Tulsa CC's charm is in its difficulty, history
Randy Keck will tell you that his fellow citizens of Tulsa, Okla., know the game and know it well. It’s what you might expect from a city with such a footprint in golf history.
“They have a very good golf IQ in the city of Tulsa,” Keck said Sept. 12, a day after wrapping up the Dale McNamara Fall Preview at Tulsa Country Club, site of this spring’s NCAA Women’s Championship.
That’s music to the ears of women’s golf fans hoping for a repeat of the 2010 national championship hosted at Landfall Country Club in Wilmington, N.C., where spectators lined the fairways and residents packed the porches of homes on the property.
The Tulsa Sports Commission assisted in the bid for this NCAA Championship, and it’s a group that’s familiar with putting on events, whether that’s concerts, ball games or golf tournaments. Judging from the crowds that lined the fairways at Preview, a regular-season event, Keck expects a good turnout in May. The Sports Commission already is drumming up awareness.
Tulsa hosted the NCAA Women’s Championship in 1999, when Duke won the title, and the course hosted an LPGA event from 2001 to ’03. Nearby Southern Hills also is a prominent golf stop, and most recently hosted the 2007 PGA Championship, won by Tiger Woods.
“This is a great golf city, and people here are very excited by the NCAAs,” Keck said.
The championship will allow Tulsa Country Club, an A.W. Tillinghast design, to showcase recent renovations by Rees Jones. Among the biggest changes? The addition of more than 60 bunkers.
Defending national champion USC topped the 15-team field with a 54-hole total of 8-over 848. Keck said tournament directors tried to set up the course like it would play for the national championship.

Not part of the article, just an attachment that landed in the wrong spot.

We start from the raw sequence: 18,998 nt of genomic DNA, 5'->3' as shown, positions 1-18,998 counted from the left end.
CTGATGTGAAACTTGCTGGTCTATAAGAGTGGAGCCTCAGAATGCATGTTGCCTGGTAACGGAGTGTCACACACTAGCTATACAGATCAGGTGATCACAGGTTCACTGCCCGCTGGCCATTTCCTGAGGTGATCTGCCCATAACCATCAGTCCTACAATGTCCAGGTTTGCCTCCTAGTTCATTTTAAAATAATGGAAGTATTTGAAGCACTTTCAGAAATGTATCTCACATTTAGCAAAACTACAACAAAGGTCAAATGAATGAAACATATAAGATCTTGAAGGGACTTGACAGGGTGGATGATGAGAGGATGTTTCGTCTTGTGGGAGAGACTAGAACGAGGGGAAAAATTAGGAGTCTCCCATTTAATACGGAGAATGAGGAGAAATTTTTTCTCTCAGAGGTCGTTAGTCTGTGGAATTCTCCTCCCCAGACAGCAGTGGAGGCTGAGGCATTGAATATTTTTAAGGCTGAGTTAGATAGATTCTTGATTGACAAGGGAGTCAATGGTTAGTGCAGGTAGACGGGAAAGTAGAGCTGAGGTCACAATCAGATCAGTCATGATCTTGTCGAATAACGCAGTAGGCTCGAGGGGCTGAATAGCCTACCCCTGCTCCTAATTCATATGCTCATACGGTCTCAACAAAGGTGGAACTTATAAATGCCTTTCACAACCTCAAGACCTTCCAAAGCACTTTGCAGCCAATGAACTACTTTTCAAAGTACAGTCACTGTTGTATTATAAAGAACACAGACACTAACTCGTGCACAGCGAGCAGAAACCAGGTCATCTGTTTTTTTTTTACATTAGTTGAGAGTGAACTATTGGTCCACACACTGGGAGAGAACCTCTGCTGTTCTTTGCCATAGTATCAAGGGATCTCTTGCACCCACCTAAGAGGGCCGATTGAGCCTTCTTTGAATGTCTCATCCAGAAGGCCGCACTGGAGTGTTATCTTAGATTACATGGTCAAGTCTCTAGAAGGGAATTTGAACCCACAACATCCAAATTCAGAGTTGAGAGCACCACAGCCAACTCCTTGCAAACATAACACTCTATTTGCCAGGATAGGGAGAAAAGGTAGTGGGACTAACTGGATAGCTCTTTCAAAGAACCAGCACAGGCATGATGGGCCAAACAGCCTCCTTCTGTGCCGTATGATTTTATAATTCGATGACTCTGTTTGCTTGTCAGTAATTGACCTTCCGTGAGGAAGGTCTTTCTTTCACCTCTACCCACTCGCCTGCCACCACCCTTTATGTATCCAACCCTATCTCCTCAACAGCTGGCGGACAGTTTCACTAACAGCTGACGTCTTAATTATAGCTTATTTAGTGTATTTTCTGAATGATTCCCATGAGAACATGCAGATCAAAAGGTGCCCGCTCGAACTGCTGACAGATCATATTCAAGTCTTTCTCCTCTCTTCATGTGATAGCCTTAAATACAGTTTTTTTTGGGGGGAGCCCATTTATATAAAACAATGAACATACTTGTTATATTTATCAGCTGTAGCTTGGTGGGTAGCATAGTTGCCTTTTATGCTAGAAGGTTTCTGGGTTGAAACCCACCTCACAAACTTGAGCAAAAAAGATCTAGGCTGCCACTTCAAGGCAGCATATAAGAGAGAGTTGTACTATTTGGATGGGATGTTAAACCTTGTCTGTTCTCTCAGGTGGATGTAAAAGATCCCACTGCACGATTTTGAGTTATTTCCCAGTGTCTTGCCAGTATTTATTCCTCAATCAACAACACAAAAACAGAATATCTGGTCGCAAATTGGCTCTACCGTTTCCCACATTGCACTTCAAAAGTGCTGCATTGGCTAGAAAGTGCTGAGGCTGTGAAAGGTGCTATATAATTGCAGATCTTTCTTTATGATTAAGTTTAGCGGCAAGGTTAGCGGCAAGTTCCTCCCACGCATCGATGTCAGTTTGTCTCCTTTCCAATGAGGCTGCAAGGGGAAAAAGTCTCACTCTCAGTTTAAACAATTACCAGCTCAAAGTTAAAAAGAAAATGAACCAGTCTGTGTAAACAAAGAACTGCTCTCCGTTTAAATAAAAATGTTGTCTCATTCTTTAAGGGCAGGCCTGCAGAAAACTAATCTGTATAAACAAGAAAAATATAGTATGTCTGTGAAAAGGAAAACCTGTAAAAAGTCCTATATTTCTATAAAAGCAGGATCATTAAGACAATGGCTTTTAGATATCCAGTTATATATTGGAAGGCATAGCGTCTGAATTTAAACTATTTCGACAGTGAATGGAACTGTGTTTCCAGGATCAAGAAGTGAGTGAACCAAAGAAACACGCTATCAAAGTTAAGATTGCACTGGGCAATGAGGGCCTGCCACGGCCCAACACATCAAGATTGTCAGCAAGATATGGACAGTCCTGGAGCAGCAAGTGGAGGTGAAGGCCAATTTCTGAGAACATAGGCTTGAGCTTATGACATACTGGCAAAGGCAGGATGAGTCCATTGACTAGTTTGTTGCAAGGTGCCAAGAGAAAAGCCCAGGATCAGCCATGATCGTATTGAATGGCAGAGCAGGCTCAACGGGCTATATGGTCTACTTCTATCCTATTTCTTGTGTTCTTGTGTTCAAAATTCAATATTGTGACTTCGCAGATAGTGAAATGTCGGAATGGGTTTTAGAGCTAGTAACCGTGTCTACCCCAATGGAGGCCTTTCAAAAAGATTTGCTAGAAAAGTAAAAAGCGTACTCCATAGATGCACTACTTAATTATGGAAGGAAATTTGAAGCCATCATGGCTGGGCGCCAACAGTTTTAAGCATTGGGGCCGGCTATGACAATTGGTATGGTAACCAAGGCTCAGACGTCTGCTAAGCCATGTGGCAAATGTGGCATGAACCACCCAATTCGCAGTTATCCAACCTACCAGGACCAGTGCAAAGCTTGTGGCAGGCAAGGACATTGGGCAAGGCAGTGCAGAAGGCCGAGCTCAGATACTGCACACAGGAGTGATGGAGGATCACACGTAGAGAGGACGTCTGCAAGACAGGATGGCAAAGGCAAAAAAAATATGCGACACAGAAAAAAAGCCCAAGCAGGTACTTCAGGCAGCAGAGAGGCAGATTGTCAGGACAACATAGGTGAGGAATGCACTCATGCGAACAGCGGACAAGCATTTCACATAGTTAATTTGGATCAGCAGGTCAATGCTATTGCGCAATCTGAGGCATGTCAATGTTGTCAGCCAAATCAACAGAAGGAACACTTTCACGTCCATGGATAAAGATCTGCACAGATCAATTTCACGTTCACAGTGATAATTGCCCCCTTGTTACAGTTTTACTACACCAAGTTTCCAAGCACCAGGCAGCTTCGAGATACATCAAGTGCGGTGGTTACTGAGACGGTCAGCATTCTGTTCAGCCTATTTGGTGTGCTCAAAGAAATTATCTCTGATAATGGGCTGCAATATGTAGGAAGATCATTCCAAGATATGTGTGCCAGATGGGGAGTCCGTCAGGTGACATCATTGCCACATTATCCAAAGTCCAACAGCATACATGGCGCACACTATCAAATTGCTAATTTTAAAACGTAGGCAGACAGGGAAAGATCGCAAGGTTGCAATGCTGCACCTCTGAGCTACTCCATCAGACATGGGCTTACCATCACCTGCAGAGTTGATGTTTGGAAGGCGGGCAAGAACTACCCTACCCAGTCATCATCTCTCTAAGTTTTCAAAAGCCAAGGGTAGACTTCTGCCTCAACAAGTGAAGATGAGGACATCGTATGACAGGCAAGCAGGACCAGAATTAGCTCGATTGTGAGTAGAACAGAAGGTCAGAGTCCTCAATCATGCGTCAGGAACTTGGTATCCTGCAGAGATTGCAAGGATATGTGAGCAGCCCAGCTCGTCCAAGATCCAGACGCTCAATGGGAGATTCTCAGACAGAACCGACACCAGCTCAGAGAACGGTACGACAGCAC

“It was probably much harder than most early-season tournaments will be,” said Keck. He predicted the winning team score would be close to par.
Tulsa Country Club’s greens were receptive over the weekend, thanks to additional watering in the Midwest summer heat. Keck said players can expect the greens to measure 11.5 on the Stimpmeter during championship week.
Part of Tulsa’s appeal as a championship venue is that weather can play such a factor, especially the wind.
“You kind of had all the elements in place from the weather standpoint,” Oklahoma State head coach Courtney Jones said of the weekend. In the spring, it’s typically much windier on the Oklahoma plains.
Jones’ Cowgirls finished solo third at the Preview, seven shots behind USC and three behind runner-up Oklahoma. Jones played collegiately for the Golden Hurricane (2002-06), and calls Tulsa a ballstriker’s course.
“It’s demanding,” she said. “You can’t just bomb it. You have to think about where you’re going to place it.”
Arizona State head coach Melissa Luellen agrees. There’s a premium on hitting fairways.
Luellen’s mother Dale McNamara, the namesake for Tulsa’s annual home event, is one of the well-known stories in women’s college golf. McNamara started the Tulsa program from the ground up. As a volunteer coach in 1974, she had a starting budget of $1,600. She went on to lead the Golden Hurricane to four national championships.
Arizona State posted its best round of the tournament on Day 3 to finish seventh. Luellen, who played for and coached at Tulsa, says the weekend’s scores say a lot for the course. The bunkers added in the renovation were well-placed, there is a premium on hitting the fairways and the two par 5s (the course plays to a par 70) are not reachable. The 16th, which played at 535 yards for the Preview, could be especially pivotal. The double dog leg means the longest players can’t hit driver, and the second shot requires touch.
“Play the par 5s at even par and that’s a good thing,” said Luellen. The winner will have to do her scoring on the par 4s.
The consensus on Tulsa? It’s a good test in a great atmosphere.